A peer-reviewed journal that offers evidence-based clinical information and continuing education for dentists.

Retention of the Natural Dentition and Replacement of Missing Teeth

Biological and technical advances — combined with appropriate treatment planning and care — are helping patients achieve long-term retention of their natural dentition.

Biological and technical advances — combined with appropriate treatment planning and care — are helping patients achieve long-term retention of their natural dentition

Preservation of the natural dentition is the primary goal of dentistry. Published surveys indicate that patients value teeth and, whenever possible, express a desire to save their natural dentition in favor of extraction.1,2 Significant technological and biological improvements in all disciplines of dentistry have made long-term retention of natural teeth more attainable. Patients entrust oral health professionals to make appropriate recommendations regarding the maintenance and restoration of their oral health and function. As a provider, it is essential to employ an evidence-based, interdisciplinary approach that addresses the interests of the patient when determining the best possible course of treatment.

In July 2014, the American Association of Endodontists (AAE), in collaboration with the American College of Prosthodontists and the American Academy of Periodontology, hosted a joint symposium, “Teeth for a Lifetime: Interdisciplinary Evidence for Clinical Success.” Approximately 375 general dentists and specialists assembled in Chicago to focus on preserving the natural dentition. The educational program included evidence-based presentations on advanced regenerative techniques, improvements in technology, minimally invasive restorative methods, and best practices for interdisciplinary treatment planning. When developing treatment plans, Alan H. Gluskin, DDS, chair of the 2014 Joint Symposium Planning Committee, concluded that the current evidence directs clinicians to consider saving the natural dentition as the first option.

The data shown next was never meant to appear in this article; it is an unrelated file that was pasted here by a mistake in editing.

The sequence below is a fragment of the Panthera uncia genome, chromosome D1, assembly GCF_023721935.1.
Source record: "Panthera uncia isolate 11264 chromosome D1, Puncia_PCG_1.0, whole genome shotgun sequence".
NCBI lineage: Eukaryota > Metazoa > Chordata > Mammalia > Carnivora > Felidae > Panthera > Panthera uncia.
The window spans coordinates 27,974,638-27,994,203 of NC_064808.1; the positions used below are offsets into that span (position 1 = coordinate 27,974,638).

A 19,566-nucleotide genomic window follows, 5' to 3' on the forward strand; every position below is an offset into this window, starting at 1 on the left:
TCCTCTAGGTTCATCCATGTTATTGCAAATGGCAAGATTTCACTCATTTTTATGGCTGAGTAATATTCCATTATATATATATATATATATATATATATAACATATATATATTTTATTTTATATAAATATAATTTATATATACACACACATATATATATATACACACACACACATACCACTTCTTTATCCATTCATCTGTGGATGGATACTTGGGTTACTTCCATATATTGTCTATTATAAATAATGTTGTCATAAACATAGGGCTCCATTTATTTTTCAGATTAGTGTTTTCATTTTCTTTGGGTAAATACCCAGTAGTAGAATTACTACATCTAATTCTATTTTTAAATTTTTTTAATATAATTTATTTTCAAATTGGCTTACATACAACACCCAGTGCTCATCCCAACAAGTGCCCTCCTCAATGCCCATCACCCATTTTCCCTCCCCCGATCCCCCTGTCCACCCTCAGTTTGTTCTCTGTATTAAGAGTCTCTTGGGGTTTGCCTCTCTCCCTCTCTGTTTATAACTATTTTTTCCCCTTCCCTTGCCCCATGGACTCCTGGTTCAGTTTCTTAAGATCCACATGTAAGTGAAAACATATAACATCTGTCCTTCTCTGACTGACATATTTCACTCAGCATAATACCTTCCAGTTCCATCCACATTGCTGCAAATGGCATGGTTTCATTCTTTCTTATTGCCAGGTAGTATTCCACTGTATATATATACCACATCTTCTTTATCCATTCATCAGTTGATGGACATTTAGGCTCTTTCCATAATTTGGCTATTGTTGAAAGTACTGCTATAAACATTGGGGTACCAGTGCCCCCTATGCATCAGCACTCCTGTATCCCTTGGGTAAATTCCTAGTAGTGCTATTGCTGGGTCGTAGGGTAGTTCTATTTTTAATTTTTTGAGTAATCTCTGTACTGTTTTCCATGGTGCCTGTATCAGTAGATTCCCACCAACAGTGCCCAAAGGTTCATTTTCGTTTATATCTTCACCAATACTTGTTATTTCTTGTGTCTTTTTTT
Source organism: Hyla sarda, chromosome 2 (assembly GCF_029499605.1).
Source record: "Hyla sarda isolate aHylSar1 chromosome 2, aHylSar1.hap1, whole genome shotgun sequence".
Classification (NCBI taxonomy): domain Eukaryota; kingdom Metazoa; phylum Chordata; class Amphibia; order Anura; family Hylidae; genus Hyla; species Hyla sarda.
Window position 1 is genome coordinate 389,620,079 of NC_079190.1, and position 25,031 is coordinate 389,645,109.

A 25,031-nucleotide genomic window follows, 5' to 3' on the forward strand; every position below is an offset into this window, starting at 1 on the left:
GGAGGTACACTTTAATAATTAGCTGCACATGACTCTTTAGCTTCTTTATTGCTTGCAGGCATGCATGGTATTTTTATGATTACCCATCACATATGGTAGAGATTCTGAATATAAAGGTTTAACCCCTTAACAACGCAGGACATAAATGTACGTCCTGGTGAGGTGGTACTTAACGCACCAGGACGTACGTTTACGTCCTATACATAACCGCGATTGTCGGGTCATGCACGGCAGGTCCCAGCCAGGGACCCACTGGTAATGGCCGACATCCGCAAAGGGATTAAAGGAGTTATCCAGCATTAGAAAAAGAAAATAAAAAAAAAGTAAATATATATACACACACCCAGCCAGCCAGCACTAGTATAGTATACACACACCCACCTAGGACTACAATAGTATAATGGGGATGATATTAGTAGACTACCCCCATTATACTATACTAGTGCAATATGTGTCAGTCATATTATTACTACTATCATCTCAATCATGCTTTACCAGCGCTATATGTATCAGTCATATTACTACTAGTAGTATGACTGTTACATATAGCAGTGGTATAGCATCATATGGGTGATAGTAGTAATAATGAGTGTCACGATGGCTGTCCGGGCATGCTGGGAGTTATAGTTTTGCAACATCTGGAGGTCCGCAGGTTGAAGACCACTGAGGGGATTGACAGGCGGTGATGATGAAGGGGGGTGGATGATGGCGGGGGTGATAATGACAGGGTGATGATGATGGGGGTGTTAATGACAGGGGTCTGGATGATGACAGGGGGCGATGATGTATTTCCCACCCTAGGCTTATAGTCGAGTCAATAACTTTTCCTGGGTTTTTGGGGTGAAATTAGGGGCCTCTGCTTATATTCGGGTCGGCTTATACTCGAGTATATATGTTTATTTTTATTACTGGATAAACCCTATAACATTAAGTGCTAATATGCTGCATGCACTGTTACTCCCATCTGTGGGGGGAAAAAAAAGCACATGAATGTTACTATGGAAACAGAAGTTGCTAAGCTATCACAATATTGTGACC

Dental implants are one of the most significant advances in contemporary dentistry. This innovation has had profound effects on endodontic, periodontic and prosthodontic treatment planning for the rehabilitation of edentulous spaces, and for teeth with an unfavorable prognosis.3 Implant-supported restorations minimize unnecessary preparation of intact abutment teeth, and allow fixed prosthodontic replacement when suitable abutments are absent. With appropriate usage and case selection, implants are a viable option for the replacement of missing teeth.4,5

There has been a growing trend of replacing diseased teeth with implants. Often, an inadequate or inappropriate indication for tooth extraction has resulted in the removal of teeth that may have been salvageable.6 Teeth compromised by pulpal or periodontal disease should not be extracted without thoroughly evaluating restorability and potential retention therapies.7